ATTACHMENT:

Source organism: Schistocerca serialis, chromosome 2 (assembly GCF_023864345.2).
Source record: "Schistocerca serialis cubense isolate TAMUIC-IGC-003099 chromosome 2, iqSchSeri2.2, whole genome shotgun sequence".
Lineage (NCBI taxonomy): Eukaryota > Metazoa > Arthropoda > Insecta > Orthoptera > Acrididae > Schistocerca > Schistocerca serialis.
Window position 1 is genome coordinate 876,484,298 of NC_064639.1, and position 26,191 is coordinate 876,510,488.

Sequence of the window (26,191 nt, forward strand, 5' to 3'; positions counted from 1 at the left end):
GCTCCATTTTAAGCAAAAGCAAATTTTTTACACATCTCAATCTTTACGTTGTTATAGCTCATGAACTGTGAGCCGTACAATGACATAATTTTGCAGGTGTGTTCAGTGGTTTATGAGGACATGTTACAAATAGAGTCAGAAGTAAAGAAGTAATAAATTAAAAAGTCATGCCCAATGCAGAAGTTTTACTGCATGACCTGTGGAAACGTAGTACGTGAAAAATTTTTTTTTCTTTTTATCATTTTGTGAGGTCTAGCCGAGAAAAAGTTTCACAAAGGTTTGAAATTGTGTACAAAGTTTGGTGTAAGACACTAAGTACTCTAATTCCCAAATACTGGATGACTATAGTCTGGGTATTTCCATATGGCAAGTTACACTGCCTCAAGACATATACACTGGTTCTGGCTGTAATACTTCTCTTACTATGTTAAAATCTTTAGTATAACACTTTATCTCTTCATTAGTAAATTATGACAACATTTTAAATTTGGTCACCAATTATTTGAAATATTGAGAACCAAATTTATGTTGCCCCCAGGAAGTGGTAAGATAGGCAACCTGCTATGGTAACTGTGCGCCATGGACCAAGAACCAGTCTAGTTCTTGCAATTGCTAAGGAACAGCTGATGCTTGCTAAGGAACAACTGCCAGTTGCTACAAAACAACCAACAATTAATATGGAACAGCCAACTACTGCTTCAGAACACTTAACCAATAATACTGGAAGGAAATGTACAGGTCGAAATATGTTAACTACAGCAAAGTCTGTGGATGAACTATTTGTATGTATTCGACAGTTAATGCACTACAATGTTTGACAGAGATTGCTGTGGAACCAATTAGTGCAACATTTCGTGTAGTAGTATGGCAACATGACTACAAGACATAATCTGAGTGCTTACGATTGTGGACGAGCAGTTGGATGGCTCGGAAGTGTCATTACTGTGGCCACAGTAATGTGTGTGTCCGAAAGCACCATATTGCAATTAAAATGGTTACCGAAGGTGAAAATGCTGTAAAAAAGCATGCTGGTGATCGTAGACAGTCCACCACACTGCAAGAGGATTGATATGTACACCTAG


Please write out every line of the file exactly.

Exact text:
Source organism: Schistocerca serialis, chromosome 2 (assembly GCF_023864345.2).
Source record: "Schistocerca serialis cubense isolate TAMUIC-IGC-003099 chromosome 2, iqSchSeri2.2, whole genome shotgun sequence".
Lineage (NCBI taxonomy): Eukaryota > Metazoa > Arthropoda > Insecta > Orthoptera > Acrididae > Schistocerca > Schistocerca serialis.
Window position 1 is genome coordinate 876,484,298 of NC_064639.1, and position 26,191 is coordinate 876,510,488.

Sequence of the window (26,191 nt, forward strand, 5' to 3'; positions counted from 1 at the left end):
GCTCCATTTTAAGCAAAAGCAAATTTTTTACACATCTCAATCTTTACGTTGTTATAGCTCATGAACTGTGAGCCGTACAATGACATAATTTTGCAGGTGTGTTCAGTGGTTTATGAGGACATGTTACAAATAGAGTCAGAAGTAAAGAAGTAATAAATTAAAAAGTCATGCCCAATGCAGAAGTTTTACTGCATGACCTGTGGAAACGTAGTACGTGAAAAATTTTTTTTTCTTTTTATCATTTTGTGAGGTCTAGCCGAGAAAAAGTTTCACAAAGGTTTGAAATTGTGTACAAAGTTTGGTGTAAGACACTAAGTACTCTAATTCCCAAATACTGGATGACTATAGTCTGGGTATTTCCATATGGCAAGTTACACTGCCTCAAGACATATACACTGGTTCTGGCTGTAATACTTCTCTTACTATGTTAAAATCTTTAGTATAACACTTTATCTCTTCATTAGTAAATTATGACAACATTTTAAATTTGGTCACCAATTATTTGAAATATTGAGAACCAAATTTATGTTGCCCCCAGGAAGTGGTAAGATAGGCAACCTGCTATGGTAACTGTGCGCCATGGACCAAGAACCAGTCTAGTTCTTGCAATTGCTAAGGAACAGCTGATGCTTGCTAAGGAACAACTGCCAGTTGCTACAAAACAACCAACAATTAATATGGAACAGCCAACTACTGCTTCAGAACACTTAACCAATAATACTGGAAGGAAATGTACAGGTCGAAATATGTTAACTACAGCAAAGTCTGTGGATGAACTATTTGTATGTATTCGACAGTTAATGCACTACAATGTTTGACAGAGATTGCTGTGGAACCAATTAGTGCAACATTTCGTGTAGTAGTATGGCAACATGACTACAAGACATAATCTGAGTGCTTACGATTGTGGACGAGCAGTTGGATGGCTCGGAAGTGTCATTACTGTGGCCACAGTAATGTGTGTGTCCGAAAGCACCATATTGCAATTAAAATGGTTACCGAAGGTGAAAATGCTGTAAAAAAGCATGCTGGTGATCGTAGACAGTCCACCACACTGCAAGAGGATTGATATGTACACCTAG